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Q3 restructuring review

In our latest quarterly restructuring review our team look at issues affecting the entire market, and share our latest quarterly sector reviews.

Q3 was characterised by a continuing low level of formal insolvencies. With institutional investors holding significant dry powder, market liquidity continues to drive a large number of transactions in the mid-market and a busy corporate finance environment. There is no sign of this abating in the near term.

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High inflation is also an issue. Prices are rising, and central banks are generally acknowledging that inflation may be less transitory than originally anticipated.

At its November meeting, The Bank of England took the decision to hold interest rates despite signalling that there would be a likely bank rate hike. This does look like the sensible option: the UK is still transitioning to a post-lockdown economy, and inflation is supply-driven. Their messaging could definitely have been clearer.

And that's not all the market has to contend with. As we move through Q4, we share our insight on the key issues you have to think about.

Short to medium term issues

Supply chain disruption

Supply chain disruption is still a big issue across all sectors. The shortage of HGV drivers has illustrated that any chain is only as strong as its weakest link. Brexit and coronavirus exacerbated weaknesses that already existed in a logistics industry characterised by thin margins and rising costs. The result is a shortage of consumables, key manufacturing components, order backlogs, delivery delays, and a rise in both transportation costs and consumer prices.

Labour and skills shortage

The economy is suffering from rising labour and skills shortages. Figures from the ONS showed job vacancies were up by nearly 1.2 million in September, a record high. A recent survey of UK business leaders showed that 21% of polled businesses have lost out on new customers or contracts because of hiring challenges. Hospitality and leisure, nursing and social care, and transportation are particularly hard hit. Increasing wages necessary to combat the labour shortage is also placing a burden on businesses.

Unpredictable cash flow forecasts

The unpredictability of the supply chain and consequent sudden changes on input pricing (whether that be commodities or fuel) is making reliable cash flow forecasting extremely difficult. More companies are going to unexpectedly run out of cash and unwelcome surprises might become more routine.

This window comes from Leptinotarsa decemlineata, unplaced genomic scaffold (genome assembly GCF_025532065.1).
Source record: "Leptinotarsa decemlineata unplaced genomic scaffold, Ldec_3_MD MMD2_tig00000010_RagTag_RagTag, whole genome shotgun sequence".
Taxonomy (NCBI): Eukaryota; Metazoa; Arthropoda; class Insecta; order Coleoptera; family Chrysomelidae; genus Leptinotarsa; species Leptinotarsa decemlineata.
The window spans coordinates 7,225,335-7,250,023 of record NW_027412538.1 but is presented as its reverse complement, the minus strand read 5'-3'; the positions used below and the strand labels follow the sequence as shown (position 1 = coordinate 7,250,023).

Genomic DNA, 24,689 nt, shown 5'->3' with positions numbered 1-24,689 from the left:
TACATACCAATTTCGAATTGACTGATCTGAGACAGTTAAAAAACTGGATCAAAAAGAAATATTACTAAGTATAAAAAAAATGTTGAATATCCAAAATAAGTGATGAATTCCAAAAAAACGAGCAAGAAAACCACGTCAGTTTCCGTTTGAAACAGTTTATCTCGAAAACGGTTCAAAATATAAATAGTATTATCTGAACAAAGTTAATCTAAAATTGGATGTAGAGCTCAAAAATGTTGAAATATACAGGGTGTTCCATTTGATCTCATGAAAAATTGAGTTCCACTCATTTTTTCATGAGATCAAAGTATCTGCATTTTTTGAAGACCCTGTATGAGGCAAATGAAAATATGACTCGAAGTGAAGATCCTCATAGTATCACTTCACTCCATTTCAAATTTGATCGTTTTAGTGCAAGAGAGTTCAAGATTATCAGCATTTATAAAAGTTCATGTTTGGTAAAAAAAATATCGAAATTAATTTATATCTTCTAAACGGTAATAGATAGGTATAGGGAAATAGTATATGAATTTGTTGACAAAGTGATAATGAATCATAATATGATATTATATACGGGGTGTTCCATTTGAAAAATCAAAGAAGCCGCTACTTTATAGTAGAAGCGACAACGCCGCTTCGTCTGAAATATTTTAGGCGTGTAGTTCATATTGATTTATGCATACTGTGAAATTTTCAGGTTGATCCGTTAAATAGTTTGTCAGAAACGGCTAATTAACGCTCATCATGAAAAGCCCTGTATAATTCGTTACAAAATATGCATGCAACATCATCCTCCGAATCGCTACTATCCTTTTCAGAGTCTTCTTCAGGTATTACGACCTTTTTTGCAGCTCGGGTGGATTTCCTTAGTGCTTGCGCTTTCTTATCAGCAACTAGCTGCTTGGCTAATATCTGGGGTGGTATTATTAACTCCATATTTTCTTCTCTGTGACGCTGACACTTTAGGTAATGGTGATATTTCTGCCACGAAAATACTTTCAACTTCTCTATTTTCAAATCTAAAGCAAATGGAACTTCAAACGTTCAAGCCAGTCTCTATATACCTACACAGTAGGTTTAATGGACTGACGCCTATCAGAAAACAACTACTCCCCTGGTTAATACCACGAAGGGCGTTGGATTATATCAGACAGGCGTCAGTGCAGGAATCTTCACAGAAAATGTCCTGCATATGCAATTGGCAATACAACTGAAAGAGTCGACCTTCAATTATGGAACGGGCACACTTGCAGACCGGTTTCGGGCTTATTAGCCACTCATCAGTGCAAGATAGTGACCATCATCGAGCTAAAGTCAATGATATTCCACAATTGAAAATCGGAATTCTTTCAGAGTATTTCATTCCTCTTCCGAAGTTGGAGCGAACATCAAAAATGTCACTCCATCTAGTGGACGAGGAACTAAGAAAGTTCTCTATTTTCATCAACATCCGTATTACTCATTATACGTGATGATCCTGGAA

Medium to long term


ESG continues to move up the corporate agenda. Specifically, environmental considerations need to be a major focus for businesses for many years, starting now. Many companies are already setting ESG targets and tracking key performance indicators. Winning business and obtaining finance will become increasingly dependent on achieving these targets.

Companies face significant costs as they look to change their carbon footprint. As lenders and investors focus on the ESG agenda, businesses with higher carbon footprints will face difficulties in raising finance, or only access expensive finance.

Firms will need to navigate disruption to their markets as consumer behaviour changes because environmental concerns and companies innovate to combat climate change.

Uptick in restructuring activity

There should be a gradual return to pre-pandemic levels of insolvencies as the withdrawal of government support starts to bite firms that have been artificially propped up over past 18 months.

It looks like the government will intervene to prevent any systemic sector issues - the continued support for the leisure and hospitality sector point to this. The past 18 months have set new precedents, and political pressure for the government to continue to prop up sectors in difficulty is likely to remain for some time.

It could be advantageous for companies who have taken CLBILS and CBILS, and have the ability, to consider refinancing early as there may be potential difficulties in extending or renewing facilities without giving government guaranteed debt access to the wider security net. Much better for companies to approach this from a position of strength while businesses are performing well.

The landscape of insolvencies

Consistent with our previous quarterly review data, Greater London had the largest number of insolvencies followed by the North West. Northern Ireland had the fewest, followed by Wales.